Cuts Are Too Much Too Soon, Ideologically Based and Must be Resisted

While the Green New Deal remains central to our policy and the recent multimillion contract won by H&W shows the potential to develop the green economy our priority over the next year must be to oppose and expose the Tory cuts and highlight the disastrous impact they will have on the Northern Ireland economy.

Cuts Are Too Much Too Soon and ideologically Based by Brian Wilson GreWhile we accept there is a need to reduce government borrowing the governments proposals are reckless, vindictive and ideologically motivated. The Tory press keep insisting there is no alternative. There are of course many alternatives including the proposals set out by Alistair Darling which has seen reduced unemployment and encouraging economic growth in the first half of the year. Many economists including a number of the Tories argue that the proposed cuts are in danger of driving us back into recession.

The Tories claim that they are fair and everyone must share the pain. This is clearly not the case as the recent report from the Institute for Fiscal Studies pointed out that the budget was regressive and will hit the poorest hardest particularly those with children.

It is like many previous Tory budgets focused on cutting services for the poor, the elderly and the vulnerable and instead of imposing taxes on the banks and financial institutions which caused the financial crisis, the Tories increase VAT the burden of which falls heaviest on those of low income. Similarly the cuts in welfare, housing benefit, disability allowances and tax credit will have the greatest impact on the most vulnerable. According to the IFS this is the most regressive budget in generations.

George Osbourne has claimed that his budget has protected poor families from cuts. The IFS disagrees pointing out the welfare cuts meant working families on low incomes particularly those with children were the biggest losers. It will also have a dramatic impact on the regions in the UK such as Northern Ireland which are more dependent on public services.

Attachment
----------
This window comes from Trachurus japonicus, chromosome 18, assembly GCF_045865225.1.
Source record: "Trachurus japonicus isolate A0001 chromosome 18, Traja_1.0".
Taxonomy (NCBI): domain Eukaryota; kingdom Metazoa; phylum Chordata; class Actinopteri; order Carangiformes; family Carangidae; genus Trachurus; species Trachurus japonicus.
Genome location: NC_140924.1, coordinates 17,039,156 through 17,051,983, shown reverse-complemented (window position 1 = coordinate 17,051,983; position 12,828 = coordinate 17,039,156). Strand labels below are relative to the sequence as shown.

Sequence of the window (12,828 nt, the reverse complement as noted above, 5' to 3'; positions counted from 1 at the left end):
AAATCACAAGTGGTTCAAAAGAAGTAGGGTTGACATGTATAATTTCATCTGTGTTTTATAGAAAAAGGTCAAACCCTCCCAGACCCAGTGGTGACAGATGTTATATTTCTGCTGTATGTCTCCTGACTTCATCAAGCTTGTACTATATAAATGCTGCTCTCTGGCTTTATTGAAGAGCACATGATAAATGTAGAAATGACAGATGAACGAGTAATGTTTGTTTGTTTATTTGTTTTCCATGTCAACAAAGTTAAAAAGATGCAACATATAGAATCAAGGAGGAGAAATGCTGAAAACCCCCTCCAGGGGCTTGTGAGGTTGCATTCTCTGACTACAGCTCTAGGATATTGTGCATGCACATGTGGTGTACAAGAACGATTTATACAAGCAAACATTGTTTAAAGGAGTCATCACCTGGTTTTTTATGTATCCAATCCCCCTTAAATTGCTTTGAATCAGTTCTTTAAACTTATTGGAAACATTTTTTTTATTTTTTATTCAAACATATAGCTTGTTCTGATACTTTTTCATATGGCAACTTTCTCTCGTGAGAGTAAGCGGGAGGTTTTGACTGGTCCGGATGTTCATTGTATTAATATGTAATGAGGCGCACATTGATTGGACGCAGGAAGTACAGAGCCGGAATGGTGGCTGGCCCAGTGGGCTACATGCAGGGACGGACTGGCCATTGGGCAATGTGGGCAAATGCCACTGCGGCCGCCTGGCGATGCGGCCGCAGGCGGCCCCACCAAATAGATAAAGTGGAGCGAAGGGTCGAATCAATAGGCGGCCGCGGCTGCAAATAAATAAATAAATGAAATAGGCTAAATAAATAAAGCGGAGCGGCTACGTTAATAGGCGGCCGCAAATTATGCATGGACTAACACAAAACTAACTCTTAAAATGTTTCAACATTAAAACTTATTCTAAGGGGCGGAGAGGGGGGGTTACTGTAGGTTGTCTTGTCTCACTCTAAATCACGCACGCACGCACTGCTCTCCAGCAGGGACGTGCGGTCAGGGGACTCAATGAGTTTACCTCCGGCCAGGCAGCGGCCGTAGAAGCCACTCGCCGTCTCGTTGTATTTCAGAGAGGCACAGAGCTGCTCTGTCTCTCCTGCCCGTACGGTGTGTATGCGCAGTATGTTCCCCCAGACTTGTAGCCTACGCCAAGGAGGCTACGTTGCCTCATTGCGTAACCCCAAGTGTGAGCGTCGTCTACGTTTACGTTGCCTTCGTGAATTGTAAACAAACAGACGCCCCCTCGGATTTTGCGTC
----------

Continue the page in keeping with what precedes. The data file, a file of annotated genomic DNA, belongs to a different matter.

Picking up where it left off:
These policies have little to do with the economic situation but are based on ideology and hostility to public services.

The budget deficit has provided the Tories with an opportunity to attack the public sector. They are committed to reduce public sector services and Osborne has admitted as much. The public sector is not an awful waste of tax payers’ money as some Tories seem to believe but it is there to provide a safety net and essential services for the young, elderly, disabled, poor and most vulnerable members of our community.

Unfortunately we in Northern Ireland have a high proportion of people relying on public services and we will be worse hit than other areas of the UK.

We must not mildly accept the cuts or believe that there is no alternative. We must continue to highlight the alternative and the fact that the policies set out by the government are largely based on ideology rather than economic necessity and are grossly unfair and fall heaviest on the poorest.

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